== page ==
Howard Hughes Corp.'s revamp of the Seaport's Pier 17 already is underway.

NEW YORK CITY-After meeting with some community pushback on its plan to redevelop the South Street Seaport, Howard Hughes Corp. has struck a unique partnership with local officials and other impacted parties to get residents onboard with the project before moving forward.

The company announced Tuesday it has agreed to wait—for however long it takes—for recommendations from the newly formed “Seaport working group,” which is comprised of Manhattan borough president Gail Brewer; Margaret Chin, the area’s City Council representative; members of neighborhood advocacy groups and the community board, residents, area business owners and Howard Hughes staffers. Assembly apeaker Sheldon Silver will host the first meeting on Thursday.

At issue is Hughes’ plan to build a residential and hotel tower on the site of the current South Street Seaport market building. There’s also been some disagreement over how to best preserve the marina as well as the area’s museum.  This new effort  to include the community will help the developer educate area residents and other constituents on its plan and why it likely would benefit the community. However, the group also will educate Hughes executives on the community’s concerns.

“Community engagement has been central to our stewardship of the Seaport from the beginning, and we see the community advisory board as a great step forward for the project and for the future of the Seaport,” says Chris Curry, senior EVP for the Howard Hughes Corp. “We believe this process will help inform our efforts to create a comprehensive master plan for the Seaport that satisfies important community objectives.”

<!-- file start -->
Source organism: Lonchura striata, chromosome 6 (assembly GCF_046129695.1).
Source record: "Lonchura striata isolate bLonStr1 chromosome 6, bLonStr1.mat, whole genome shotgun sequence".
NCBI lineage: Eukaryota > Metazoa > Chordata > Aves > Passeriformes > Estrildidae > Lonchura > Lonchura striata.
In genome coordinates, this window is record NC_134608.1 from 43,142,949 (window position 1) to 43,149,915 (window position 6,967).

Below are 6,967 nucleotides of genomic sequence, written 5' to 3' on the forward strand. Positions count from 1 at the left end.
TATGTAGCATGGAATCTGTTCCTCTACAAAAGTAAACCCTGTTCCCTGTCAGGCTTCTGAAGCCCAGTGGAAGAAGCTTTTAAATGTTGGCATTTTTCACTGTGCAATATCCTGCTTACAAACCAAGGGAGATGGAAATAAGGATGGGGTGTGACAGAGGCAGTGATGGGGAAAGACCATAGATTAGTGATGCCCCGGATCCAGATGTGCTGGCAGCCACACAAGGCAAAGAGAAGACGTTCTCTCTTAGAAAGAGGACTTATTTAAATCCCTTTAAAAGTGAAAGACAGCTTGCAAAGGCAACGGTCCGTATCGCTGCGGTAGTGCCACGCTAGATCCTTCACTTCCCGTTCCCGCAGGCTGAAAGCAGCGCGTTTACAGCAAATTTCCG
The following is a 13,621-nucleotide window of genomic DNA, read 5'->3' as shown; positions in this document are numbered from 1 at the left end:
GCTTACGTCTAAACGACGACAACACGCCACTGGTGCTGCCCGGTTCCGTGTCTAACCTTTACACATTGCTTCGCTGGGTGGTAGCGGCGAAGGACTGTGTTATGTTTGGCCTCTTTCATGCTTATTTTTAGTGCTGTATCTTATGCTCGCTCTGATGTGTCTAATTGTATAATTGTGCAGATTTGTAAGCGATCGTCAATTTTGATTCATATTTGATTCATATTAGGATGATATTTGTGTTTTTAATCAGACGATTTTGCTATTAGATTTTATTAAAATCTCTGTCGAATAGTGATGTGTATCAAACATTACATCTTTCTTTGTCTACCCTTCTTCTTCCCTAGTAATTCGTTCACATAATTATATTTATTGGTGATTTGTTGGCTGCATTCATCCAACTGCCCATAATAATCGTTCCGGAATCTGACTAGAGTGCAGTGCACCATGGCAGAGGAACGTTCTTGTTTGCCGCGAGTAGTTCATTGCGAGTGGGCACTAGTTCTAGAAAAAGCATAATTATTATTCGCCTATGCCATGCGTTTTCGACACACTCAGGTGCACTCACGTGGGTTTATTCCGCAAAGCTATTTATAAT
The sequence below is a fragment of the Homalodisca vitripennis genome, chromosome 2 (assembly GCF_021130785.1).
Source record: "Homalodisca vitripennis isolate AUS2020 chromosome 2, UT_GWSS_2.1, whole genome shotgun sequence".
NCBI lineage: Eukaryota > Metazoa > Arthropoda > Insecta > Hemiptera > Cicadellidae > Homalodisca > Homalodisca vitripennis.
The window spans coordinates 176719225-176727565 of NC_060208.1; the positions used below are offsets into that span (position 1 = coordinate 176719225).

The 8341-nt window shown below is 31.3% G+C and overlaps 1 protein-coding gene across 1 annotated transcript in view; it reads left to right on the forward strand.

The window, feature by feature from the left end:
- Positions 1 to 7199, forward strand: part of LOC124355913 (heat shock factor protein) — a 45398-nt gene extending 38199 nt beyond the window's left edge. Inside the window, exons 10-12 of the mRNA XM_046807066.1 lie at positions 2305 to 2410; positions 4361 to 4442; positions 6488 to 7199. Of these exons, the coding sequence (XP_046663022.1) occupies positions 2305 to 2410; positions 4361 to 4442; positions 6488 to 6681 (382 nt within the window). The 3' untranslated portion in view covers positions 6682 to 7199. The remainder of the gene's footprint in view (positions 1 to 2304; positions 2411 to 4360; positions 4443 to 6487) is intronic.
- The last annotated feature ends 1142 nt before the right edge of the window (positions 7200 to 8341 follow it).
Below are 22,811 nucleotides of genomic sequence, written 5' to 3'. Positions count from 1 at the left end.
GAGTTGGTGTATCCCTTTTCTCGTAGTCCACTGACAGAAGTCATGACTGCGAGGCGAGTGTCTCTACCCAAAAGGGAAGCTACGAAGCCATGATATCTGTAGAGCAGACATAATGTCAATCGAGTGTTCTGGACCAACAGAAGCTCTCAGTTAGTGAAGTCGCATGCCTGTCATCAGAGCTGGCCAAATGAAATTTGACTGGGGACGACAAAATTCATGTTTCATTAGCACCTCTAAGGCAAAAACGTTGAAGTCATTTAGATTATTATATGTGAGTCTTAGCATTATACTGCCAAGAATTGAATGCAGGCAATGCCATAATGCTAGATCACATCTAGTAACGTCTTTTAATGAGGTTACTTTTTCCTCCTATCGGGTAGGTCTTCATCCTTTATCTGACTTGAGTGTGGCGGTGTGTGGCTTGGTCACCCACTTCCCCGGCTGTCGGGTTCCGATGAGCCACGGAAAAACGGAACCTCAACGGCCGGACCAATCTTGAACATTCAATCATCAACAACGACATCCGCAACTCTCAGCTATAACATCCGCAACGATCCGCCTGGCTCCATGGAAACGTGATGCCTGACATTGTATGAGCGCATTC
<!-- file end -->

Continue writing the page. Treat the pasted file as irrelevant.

Another portion of the project, the rebuilding of Pier 17, already has received approval and construction has begun. In a previous announcement with the City Council, Howard Hughes Corp. said it would incorporate a locally and regionally sourced food market at the development later this year.  The food market will be open to the public seven days a week.

Additionally, the city mandated that any proposal for a mixed-use project at the Seaport’s Tin Building—which formerly housed the Fulton Fish Market—must include a food market of at least 10,000 square feet that similarly features locally and regionally sourced food items from multiple vendors.

Notes Assembly speaker Sheldon Silver who will take part in the community group, “It has been clear from the beginning that there must be an open, transparent and community-driven process for redeveloping this area.”

Adds congressman Jerry Nadler, another group participant, “I am hopeful that the voices of all of the stakeholders will be heard and that by fostereing a robust conversation on guiding principles for development of this waterfront asset, the final plan for the area will be truly reflective of the needs of residents, business owners and institutions Downtown.”